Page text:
aimed at preventing relapse and reducing the severity of complications (McLellan et al., 2000). Underdosing of individuals with currently available medications has also been a problem (D’Aunno and Pollack, 2002).
These perceptions and attitudes are reflected in the separation between addiction treatment programs and regular medical care, a separation that perpetuates multiple barriers to the use of medication treatment for addictions. The clinical challenge of creating treatment programs tailored to the unique needs of the individual patient, as well as to the specific drugs to which he or she is addicted, is made more complicated by the existence of separate medical and addiction treatment systems. Moreover, the use of immunotherapies and sustained-release formulations will require complementary interventions with behavioral therapies, representing a major challenge to current practitioner and provider structures.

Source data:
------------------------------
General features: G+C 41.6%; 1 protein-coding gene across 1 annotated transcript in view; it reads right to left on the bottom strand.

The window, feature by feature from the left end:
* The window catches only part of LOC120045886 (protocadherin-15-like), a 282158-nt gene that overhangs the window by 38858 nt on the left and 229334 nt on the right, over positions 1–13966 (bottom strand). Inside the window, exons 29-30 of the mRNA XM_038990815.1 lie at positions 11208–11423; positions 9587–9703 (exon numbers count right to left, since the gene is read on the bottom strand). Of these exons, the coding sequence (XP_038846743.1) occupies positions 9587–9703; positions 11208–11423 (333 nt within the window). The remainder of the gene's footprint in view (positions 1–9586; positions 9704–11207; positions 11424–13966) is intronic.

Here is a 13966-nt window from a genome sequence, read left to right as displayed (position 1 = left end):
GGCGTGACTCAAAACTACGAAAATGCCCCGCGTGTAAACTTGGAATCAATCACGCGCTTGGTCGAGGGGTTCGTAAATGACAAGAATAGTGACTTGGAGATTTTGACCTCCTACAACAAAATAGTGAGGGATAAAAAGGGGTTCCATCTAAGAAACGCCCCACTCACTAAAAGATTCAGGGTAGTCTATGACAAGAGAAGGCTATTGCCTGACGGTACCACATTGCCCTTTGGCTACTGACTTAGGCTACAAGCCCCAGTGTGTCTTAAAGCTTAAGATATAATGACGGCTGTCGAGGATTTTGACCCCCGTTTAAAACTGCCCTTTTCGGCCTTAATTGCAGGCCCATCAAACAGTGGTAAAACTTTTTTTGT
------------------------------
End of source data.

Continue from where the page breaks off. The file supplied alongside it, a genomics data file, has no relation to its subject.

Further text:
This chapter first reviews potential barriers to the integration of immunotherapies and sustained-release formulations in specialty addiction treatment programs and primary care medical settings. In the specialty setting, medical expertise and infrastructure must be developed or coordinated with behavioral interventions; in the primary care setting, behavioral interventions must be made available or developed for coordinated delivery with the medication treatments. The chapter then reviews the currently available medications for treating substance abuse disorders, identifying some lessons learned by the adoption of (or failure to adopt) these medications in substance abuse treatment. Lastly, we briefly consider some cost and related economic issues.
Current specialty addiction treatment programs do not routinely provide extensive medical services, and when medical services are provided, they are ancillary to the central role of psychosocial behavioral treatment (Substance Abuse and Mental Health Services Administration, 2002). The absence of medical services reflects organizational structures and staffing patterns in addiction treatment programs (D’Aunno, Vaughn, and McElroy, 1999; Nohria and Gulati, 1995), the philosophical resistance of staff to using medications for addictive disorders (Woody, 2003), and financing limitations that arise from the way that specialty addiction treatment is provided (Coffey et al., 2001; Mark et al., 2000).
Most specialty addiction care is provided in small, outpatient clinics that have little overlap with the larger general medical system, and they